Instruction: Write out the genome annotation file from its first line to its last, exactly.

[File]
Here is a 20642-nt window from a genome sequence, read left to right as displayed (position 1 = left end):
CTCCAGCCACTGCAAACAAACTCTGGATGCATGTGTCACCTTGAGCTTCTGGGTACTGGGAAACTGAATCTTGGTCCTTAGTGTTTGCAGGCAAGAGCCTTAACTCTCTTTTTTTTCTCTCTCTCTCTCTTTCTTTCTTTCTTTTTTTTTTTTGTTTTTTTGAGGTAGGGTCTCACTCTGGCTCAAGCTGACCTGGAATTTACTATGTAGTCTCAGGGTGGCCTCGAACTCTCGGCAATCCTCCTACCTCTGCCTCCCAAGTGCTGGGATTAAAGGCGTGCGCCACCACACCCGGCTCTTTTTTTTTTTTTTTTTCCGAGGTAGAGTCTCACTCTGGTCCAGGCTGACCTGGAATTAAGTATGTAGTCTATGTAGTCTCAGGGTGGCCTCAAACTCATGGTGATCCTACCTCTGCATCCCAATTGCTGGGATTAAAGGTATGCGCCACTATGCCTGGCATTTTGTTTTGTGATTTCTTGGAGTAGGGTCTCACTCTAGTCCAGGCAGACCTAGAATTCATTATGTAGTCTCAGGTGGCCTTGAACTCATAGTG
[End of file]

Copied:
Here is a 20642-nt window from a genome sequence, read left to right as displayed (position 1 = left end):
CTCCAGCCACTGCAAACAAACTCTGGATGCATGTGTCACCTTGAGCTTCTGGGTACTGGGAAACTGAATCTTGGTCCTTAGTGTTTGCAGGCAAGAGCCTTAACTCTCTTTTTTTTCTCTCTCTCTCTCTTTCTTTCTTTCTTTTTTTTTTTTGTTTTTTTGAGGTAGGGTCTCACTCTGGCTCAAGCTGACCTGGAATTTACTATGTAGTCTCAGGGTGGCCTCGAACTCTCGGCAATCCTCCTACCTCTGCCTCCCAAGTGCTGGGATTAAAGGCGTGCGCCACCACACCCGGCTCTTTTTTTTTTTTTTTTTCCGAGGTAGAGTCTCACTCTGGTCCAGGCTGACCTGGAATTAAGTATGTAGTCTATGTAGTCTCAGGGTGGCCTCAAACTCATGGTGATCCTACCTCTGCATCCCAATTGCTGGGATTAAAGGTATGCGCCACTATGCCTGGCATTTTGTTTTGTGATTTCTTGGAGTAGGGTCTCACTCTAGTCCAGGCAGACCTAGAATTCATTATGTAGTCTCAGGTGGCCTTGAACTCATAGTG